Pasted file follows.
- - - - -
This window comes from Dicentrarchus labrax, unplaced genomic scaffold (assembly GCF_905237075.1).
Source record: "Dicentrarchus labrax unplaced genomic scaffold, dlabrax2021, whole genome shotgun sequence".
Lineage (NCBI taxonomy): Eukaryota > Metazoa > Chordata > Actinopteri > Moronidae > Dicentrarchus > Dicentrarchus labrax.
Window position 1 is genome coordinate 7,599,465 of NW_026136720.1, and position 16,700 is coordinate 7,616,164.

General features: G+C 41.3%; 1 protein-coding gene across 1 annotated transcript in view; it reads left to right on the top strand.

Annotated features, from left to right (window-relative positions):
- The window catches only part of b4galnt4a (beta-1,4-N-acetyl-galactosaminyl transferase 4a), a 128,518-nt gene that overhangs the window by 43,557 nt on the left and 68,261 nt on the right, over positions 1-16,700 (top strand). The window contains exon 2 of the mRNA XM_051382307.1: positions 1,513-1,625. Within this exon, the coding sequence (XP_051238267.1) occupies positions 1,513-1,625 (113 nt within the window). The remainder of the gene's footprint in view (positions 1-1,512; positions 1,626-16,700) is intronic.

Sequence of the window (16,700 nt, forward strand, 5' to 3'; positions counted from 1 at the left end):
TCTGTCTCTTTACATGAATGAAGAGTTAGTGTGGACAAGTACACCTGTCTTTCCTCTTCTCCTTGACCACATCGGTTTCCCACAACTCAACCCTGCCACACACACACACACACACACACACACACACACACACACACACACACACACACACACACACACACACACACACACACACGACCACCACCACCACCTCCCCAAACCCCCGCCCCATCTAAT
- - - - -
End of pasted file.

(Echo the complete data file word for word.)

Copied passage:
This window comes from Dicentrarchus labrax, unplaced genomic scaffold (assembly GCF_905237075.1).
Source record: "Dicentrarchus labrax unplaced genomic scaffold, dlabrax2021, whole genome shotgun sequence".
Lineage (NCBI taxonomy): Eukaryota > Metazoa > Chordata > Actinopteri > Moronidae > Dicentrarchus > Dicentrarchus labrax.
Window position 1 is genome coordinate 7,599,465 of NW_026136720.1, and position 16,700 is coordinate 7,616,164.

General features: G+C 41.3%; 1 protein-coding gene across 1 annotated transcript in view; it reads left to right on the top strand.

Annotated features, from left to right (window-relative positions):
- The window catches only part of b4galnt4a (beta-1,4-N-acetyl-galactosaminyl transferase 4a), a 128,518-nt gene that overhangs the window by 43,557 nt on the left and 68,261 nt on the right, over positions 1-16,700 (top strand). The window contains exon 2 of the mRNA XM_051382307.1: positions 1,513-1,625. Within this exon, the coding sequence (XP_051238267.1) occupies positions 1,513-1,625 (113 nt within the window). The remainder of the gene's footprint in view (positions 1-1,512; positions 1,626-16,700) is intronic.

Sequence of the window (16,700 nt, forward strand, 5' to 3'; positions counted from 1 at the left end):
TCTGTCTCTTTACATGAATGAAGAGTTAGTGTGGACAAGTACACCTGTCTTTCCTCTTCTCCTTGACCACATCGGTTTCCCACAACTCAACCCTGCCACACACACACACACACACACACACACACACACACACACACACACACACACACACACACACACACACACACACACACACGACCACCACCACCACCTCCCCAAACCCCCGCCCCATCTAAT